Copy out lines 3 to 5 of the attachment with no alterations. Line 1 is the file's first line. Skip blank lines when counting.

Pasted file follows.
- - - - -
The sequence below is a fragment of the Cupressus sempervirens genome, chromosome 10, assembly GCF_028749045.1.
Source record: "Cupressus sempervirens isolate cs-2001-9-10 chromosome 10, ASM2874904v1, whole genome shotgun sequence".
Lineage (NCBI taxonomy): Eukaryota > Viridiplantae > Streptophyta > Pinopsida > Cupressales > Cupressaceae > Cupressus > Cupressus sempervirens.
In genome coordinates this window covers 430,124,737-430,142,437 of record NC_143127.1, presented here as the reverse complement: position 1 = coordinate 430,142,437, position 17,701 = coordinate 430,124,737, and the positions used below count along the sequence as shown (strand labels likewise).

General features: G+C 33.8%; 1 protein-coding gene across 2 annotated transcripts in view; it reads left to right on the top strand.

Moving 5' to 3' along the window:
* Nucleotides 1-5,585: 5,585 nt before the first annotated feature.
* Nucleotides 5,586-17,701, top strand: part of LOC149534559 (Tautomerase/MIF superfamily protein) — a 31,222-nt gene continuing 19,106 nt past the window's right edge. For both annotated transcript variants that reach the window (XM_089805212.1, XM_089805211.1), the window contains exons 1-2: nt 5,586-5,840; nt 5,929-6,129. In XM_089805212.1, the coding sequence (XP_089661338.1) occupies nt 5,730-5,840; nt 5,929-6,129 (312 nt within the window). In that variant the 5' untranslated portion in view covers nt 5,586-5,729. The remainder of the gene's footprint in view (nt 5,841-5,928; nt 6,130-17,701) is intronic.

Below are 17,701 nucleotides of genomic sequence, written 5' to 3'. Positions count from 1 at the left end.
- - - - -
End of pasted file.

Lineage (NCBI taxonomy): Eukaryota > Viridiplantae > Streptophyta > Pinopsida > Cupressales > Cupressaceae > Cupressus > Cupressus sempervirens.
In genome coordinates this window covers 430,124,737-430,142,437 of record NC_143127.1, presented here as the reverse complement: position 1 = coordinate 430,142,437, position 17,701 = coordinate 430,124,737, and the positions used below count along the sequence as shown (strand labels likewise).

General features: G+C 33.8%; 1 protein-coding gene across 2 annotated transcripts in view; it reads left to right on the top strand.